04 November, 2009

The MUSIC and ANIMATION COLLECTION – Paul McCartney (2004)

One of the biggest rock-star perks is that you get to be taken seriously in a second career, usually in a field where no-one would have taken you seriously under any other circumstances. Madonna is an actress, Nick Cave is an author, David Bowie was an ISP for a while and everyone from P Diddy to Liam Gallagher has been a fashion designer.

As might befit his fame, Paul McCartney has a few secondary careers on the go. He is a music publisher, a talent school patron, a painter (apparently) and a producer of short animated films, three of which are collected on this disc. Tropic Island Hum, Tuesday and Rupert & the Frog Song are all directed by Geoff Dunbar with music and voices by Paul. Of the three, Tuesday works the best, probably because it was based on an existing story rather than being developed by Paul himself. Multitalented though he is, his stories can be thin on substance. What’s evident in all of them, and in the bonus material, is a great love for the form and the traditional way of animating with hand-painted cells.

The other thing this collection makes you notice, (if you hadn’t already) is what an incredibly versatile composer and musician Paul McCartney really is. Even someone deeply familiar with his style would probably have a hard time picking some of the music as McCartney if you didn’t already know. Of course, there will be those who complain that it’s all kids’ stuff. To them, I would say, DUH! The Frog Chorus is regarded by many – including big fans – as the defining moment in Macca plot-loss, but he wasn’t out to impress hipsters or rockers with it. It’s a kids’ song and as such, it works perfectly for what it is. If you’d rather hear him belt out Helter Skelter, you still have that option. He’s also pretty good at character voices, which is interesting considering the fact that every live action film he’s ever been in has shown that he can’t act his way out of a paper bag.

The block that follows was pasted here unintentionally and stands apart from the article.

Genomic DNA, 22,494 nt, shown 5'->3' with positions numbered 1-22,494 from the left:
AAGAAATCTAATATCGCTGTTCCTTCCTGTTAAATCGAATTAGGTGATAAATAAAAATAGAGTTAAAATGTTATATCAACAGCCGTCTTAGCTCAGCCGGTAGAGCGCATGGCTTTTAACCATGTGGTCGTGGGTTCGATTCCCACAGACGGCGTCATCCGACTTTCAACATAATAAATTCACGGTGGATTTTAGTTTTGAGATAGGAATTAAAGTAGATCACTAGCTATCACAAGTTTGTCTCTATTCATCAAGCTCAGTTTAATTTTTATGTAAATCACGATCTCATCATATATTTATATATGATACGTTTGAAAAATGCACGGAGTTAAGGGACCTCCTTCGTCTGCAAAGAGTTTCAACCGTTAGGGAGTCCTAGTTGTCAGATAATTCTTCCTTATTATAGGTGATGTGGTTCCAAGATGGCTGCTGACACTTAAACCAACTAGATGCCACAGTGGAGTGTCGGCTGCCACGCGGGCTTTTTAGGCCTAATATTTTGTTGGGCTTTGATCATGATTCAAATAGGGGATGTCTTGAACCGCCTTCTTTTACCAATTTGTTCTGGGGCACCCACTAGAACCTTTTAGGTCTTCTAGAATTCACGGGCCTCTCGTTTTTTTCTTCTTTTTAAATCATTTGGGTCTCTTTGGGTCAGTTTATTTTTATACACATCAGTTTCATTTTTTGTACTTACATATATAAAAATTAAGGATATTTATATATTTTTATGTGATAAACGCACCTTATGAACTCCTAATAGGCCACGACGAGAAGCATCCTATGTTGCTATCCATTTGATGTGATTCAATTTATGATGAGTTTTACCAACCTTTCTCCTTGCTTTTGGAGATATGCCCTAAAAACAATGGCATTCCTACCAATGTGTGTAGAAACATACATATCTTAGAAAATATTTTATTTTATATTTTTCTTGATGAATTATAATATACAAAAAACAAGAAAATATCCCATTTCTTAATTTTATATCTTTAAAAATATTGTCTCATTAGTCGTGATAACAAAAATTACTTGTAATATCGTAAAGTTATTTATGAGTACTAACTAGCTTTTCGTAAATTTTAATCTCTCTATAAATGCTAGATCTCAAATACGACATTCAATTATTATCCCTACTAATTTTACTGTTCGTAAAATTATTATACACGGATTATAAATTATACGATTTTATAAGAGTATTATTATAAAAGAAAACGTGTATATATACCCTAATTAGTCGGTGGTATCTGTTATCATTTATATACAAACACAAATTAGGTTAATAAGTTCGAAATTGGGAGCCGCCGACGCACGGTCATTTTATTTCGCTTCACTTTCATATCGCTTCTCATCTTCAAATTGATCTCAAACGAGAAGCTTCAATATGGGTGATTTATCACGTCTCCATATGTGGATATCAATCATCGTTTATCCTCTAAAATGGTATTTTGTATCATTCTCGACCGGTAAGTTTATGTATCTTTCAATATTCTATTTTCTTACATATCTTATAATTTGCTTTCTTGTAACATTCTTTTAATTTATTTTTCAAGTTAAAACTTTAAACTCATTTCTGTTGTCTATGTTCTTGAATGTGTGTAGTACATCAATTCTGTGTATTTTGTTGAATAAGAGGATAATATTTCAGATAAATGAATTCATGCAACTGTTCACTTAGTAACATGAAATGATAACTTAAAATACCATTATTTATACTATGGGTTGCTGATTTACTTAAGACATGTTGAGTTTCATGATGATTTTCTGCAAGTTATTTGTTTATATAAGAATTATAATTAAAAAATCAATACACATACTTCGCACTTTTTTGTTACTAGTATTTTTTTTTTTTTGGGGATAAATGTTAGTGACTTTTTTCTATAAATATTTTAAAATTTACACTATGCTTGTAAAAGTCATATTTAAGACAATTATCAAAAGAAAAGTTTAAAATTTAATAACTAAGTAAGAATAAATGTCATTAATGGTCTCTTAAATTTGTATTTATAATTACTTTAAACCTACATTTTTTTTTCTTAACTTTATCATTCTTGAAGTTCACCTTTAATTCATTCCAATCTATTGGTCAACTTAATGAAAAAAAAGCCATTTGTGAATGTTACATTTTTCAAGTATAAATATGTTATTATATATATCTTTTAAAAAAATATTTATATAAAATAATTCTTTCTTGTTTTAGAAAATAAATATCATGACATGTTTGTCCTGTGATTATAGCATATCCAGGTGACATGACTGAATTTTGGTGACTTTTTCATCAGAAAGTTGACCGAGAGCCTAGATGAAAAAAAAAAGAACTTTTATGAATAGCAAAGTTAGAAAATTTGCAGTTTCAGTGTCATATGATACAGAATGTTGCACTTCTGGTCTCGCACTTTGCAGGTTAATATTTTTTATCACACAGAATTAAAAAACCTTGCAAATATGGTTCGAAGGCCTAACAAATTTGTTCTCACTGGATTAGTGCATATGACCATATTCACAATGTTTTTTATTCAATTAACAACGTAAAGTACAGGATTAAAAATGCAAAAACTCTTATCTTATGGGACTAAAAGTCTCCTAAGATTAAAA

While it would ruin this disc’s G-rating, it’s a pity it doesn’t include another McCartney/Dunbar production, Daumier’s Law from the early 90s.

On the extras side, the making-of programs are interesting but the line tests and storyboards will probably only interest serious enthusiasts.

Highlight: Tuesday
Feature: * * * ½
Extras: * * *
Audio: Dolby 5.1


  1. We All Stand Together is a great song. It shows off his vocal talents like no other. I don't know why so many of his loyal fans "cringe" when they hear it. It's odd to me how so many of his songs make so many of his fans cringe. I can't think of any song by anybody that makes me cringe.

  2. I cringe at a few things he's done. Freedom, for one - although that too was an excellent piece of songcraft in terms of achieving what it set out to do, and being a tune that any busker can learn on the first listen.

    Then there's ruining one of the best pop tunes he's written in years with the lyric, "One two three four five, Let's go for a drive." But we know what to expect from him and we forgive him a lot.

  3. Not everything he touches is gold but what I don't understand is why so much of his work makes his fans cringe. Maybe I'm just less cringe-sensitive than his real fans.

  4. We're harshest on the ones we love the most.